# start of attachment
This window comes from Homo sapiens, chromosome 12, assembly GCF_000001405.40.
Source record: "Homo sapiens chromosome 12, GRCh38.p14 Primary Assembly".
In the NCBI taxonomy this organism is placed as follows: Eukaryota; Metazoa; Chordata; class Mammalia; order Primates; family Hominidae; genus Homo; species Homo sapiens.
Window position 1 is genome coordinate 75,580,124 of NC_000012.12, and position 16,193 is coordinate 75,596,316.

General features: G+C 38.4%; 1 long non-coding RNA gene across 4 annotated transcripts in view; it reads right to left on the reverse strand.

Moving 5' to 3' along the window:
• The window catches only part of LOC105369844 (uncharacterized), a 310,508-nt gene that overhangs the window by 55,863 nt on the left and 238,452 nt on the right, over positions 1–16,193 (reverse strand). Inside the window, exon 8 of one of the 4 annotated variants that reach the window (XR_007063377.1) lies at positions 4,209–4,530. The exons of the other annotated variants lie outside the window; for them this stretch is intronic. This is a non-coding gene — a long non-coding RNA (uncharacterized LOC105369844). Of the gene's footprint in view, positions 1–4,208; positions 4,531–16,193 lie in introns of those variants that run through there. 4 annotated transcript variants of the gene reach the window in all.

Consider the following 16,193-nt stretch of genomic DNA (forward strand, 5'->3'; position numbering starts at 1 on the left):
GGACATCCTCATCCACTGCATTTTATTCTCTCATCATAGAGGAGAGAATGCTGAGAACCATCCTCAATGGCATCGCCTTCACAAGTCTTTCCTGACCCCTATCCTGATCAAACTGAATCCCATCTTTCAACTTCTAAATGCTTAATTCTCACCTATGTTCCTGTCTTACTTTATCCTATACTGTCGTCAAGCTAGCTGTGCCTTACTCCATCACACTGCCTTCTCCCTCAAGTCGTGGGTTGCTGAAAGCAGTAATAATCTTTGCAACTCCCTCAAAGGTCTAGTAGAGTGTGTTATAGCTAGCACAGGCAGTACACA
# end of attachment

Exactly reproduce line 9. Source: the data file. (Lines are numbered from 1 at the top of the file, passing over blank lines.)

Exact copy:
GGACATCCTCATCCACTGCATTTTATTCTCTCATCATAGAGGAGAGAATGCTGAGAACCATCCTCAATGGCATCGCCTTCACAAGTCTTTCCTGACCCCTATCCTGATCAAACTGAATCCCATCTTTCAACTTCTAAATGCTTAATTCTCACCTATGTTCCTGTCTTACTTTATCCTATACTGTCGTCAAGCTAGCTGTGCCTTACTCCATCACACTGCCTTCTCCCTCAAGTCGTGGGTTGCTGAAAGCAGTAATAATCTTTGCAACTCCCTCAAAGGTCTAGTAGAGTGTGTTATAGCTAGCACAGGCAGTACACA